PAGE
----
Know someone who rents out property to others? Perhaps they could use a hand managing their property. If so, you can make a decent amount of money on this side business idea with relatively little work on your part (most of the time). It'll take some hustling and the willingness to be flexible with your schedule, as you'll be responsible for collecting rent checks, managing repairs and improvements, and simply being on call for emergencies. But, a property manager is essential for most real estate investors that have a large enough portfolio, so there's definitely merit to this business idea.
In this increasingly digital world, there has never been a better time to work from home. At-home jobs are the perfect opportunities for those struggling to secure a local gig, need to stay home for health reasons, have to care for a loved one, or simply don't relish the thought of dealing with a hectic commute every day. FlexJobs reported in their The State of Remote Jobs survey that, as of 2017, 43% of U.S. workers now work remotely — even if it's just a part-time side hustle to supplement their income. For remote jobs, you'll need a computer, some basic skills, and a can-do attitude. Click through this list of remote employment areas that are booming right now, plus find even more ways to make money from home.
Telework centers are offices that are generally set up close to a majority of people who might otherwise drive or take public transit. They usually feature the full complement of office equipment and a high-speed Internet connection for maximum productivity. Some feature support staff, including receptionists or administrators. For example, a number of telework centers have been set up around the Washington Metropolitan Area: 7 in Maryland, 8 in Virginia, 3 in Washington, D.C. and 1 in West Virginia. Telework centers allow people to reduce their commute yet still work in a traditional office setting. Some telework centers are set up by individual companies while others are established by independent organizations for use by many organizations. Telework centers are attractive to people who do not have the space or inclination to work from home. They offer employers the ability to maintain a more formal structure for their workforce.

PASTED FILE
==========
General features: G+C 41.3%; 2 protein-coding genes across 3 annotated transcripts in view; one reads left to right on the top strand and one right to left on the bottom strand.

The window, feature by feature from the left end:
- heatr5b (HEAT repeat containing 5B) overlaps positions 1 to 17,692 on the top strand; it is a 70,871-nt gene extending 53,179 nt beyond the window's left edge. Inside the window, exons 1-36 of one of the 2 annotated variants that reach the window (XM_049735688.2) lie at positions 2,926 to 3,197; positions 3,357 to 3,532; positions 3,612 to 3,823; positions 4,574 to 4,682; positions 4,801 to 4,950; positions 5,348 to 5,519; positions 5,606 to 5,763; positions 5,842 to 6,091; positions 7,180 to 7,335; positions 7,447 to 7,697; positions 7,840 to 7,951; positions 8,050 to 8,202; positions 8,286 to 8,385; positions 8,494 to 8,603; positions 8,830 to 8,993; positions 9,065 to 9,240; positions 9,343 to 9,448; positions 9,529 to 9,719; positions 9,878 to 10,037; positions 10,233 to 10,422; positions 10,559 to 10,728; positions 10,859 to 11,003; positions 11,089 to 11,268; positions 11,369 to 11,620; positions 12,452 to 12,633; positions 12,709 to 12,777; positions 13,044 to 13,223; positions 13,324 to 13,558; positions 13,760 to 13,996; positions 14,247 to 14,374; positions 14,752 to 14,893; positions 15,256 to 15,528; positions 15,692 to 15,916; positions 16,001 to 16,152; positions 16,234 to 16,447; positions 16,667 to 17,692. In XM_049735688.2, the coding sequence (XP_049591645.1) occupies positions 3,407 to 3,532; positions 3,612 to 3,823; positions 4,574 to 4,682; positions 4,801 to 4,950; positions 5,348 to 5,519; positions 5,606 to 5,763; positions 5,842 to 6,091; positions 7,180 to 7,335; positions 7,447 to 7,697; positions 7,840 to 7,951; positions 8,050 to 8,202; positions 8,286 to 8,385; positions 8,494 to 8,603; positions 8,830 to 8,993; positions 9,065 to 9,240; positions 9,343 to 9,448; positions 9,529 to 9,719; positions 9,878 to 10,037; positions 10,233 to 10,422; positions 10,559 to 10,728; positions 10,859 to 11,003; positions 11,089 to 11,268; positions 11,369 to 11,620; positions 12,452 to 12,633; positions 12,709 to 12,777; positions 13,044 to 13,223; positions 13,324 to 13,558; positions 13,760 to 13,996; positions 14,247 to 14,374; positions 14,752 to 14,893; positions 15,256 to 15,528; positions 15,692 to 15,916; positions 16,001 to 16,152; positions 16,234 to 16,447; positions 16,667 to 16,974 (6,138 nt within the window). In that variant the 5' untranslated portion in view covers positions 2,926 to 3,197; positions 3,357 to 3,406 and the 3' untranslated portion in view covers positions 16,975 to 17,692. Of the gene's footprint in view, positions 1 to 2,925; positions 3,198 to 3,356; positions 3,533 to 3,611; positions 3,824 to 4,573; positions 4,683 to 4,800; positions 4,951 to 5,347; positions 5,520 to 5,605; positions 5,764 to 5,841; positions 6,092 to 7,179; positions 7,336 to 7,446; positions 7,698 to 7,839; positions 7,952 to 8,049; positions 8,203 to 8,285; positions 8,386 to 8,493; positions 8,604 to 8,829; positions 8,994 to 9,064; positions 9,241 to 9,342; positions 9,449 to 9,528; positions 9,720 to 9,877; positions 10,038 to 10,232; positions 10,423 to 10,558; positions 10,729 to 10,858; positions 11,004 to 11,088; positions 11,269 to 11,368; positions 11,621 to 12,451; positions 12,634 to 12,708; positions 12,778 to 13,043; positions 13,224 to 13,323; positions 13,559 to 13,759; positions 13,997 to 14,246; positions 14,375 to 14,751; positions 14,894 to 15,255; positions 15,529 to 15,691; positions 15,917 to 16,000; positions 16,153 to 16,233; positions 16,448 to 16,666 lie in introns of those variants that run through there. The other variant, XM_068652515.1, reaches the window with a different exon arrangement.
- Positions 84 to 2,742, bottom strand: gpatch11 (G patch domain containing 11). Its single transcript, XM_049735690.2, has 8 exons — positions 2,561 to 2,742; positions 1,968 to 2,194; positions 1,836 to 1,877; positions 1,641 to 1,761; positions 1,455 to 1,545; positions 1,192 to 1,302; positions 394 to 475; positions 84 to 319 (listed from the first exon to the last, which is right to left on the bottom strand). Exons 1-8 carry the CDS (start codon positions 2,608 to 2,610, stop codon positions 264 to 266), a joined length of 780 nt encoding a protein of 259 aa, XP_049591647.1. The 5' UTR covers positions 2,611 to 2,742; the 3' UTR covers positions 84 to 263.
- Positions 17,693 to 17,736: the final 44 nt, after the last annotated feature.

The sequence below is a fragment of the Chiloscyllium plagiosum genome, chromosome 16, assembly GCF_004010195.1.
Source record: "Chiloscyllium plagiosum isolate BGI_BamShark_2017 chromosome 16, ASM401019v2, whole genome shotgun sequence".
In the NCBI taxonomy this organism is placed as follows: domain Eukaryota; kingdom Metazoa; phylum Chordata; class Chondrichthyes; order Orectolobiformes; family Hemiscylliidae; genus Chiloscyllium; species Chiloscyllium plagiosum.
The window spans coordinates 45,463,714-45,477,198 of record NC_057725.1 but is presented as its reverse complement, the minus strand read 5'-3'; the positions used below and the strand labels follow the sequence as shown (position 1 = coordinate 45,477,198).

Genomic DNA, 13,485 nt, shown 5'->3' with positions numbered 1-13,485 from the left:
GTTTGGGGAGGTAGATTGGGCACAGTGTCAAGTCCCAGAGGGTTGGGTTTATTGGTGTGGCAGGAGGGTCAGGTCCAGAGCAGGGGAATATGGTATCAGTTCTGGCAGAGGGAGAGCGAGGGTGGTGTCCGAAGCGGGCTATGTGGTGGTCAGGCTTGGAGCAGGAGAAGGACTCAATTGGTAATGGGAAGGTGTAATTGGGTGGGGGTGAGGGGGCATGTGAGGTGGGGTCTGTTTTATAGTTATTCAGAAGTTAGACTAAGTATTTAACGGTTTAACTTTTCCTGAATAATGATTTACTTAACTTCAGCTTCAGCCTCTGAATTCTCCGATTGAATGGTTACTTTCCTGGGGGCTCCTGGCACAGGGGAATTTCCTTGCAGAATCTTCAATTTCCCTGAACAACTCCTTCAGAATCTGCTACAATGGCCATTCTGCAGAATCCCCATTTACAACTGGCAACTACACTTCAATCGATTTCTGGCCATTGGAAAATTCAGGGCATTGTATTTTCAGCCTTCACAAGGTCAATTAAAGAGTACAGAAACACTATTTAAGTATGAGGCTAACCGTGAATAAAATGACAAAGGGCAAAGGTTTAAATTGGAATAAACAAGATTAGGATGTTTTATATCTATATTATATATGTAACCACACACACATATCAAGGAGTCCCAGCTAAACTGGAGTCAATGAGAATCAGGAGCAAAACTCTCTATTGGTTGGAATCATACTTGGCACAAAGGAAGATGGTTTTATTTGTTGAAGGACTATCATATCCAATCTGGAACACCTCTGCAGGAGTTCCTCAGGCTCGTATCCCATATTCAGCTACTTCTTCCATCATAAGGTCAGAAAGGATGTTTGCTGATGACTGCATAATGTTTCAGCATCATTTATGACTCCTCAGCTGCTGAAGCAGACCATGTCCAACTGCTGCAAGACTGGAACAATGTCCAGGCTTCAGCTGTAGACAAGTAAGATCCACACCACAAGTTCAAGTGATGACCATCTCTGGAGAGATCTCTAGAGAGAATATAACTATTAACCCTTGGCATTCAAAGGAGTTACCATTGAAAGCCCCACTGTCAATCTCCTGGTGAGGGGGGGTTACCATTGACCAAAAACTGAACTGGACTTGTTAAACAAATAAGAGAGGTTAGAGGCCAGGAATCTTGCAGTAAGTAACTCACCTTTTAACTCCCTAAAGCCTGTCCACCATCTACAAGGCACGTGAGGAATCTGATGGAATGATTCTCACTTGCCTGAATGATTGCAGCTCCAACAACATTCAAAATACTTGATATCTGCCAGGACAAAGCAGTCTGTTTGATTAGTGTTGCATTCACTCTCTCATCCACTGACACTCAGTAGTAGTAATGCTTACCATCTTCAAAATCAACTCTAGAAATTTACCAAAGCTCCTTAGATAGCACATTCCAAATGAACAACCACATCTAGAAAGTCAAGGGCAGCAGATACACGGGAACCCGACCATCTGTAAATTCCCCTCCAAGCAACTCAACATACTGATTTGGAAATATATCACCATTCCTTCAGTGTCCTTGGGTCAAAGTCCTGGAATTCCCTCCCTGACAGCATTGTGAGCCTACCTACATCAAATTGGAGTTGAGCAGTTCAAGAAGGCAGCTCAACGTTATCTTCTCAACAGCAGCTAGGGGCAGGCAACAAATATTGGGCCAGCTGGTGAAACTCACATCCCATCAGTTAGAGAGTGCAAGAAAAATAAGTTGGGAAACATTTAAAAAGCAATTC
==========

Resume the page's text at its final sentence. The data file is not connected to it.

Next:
29. Videos – This could be an entire section on it’s own. Many people have made money by creating YouTube videos. Evan of EvanTube is a kid and he has made millions by creating reviews of products that other kids his age would use. It’s not easy to get views into the millions, but once you do, you’ll start seeing some cash come in. Many bloggers have completely turned to videos to get their point across by starting a video blog.


If you’re looking for inspiration, my friend Michelle Schroeder-Gardner of the website Making Sense of Sense has become the expert on all things affiliate marketing. Michelle earns more than $100,000 per month from her blog and the bulk of her income comes from affiliate sales. Michelle has had so much success with affiliate marketing that she even has her own course called Making Sense of Affiliate Marketing.
×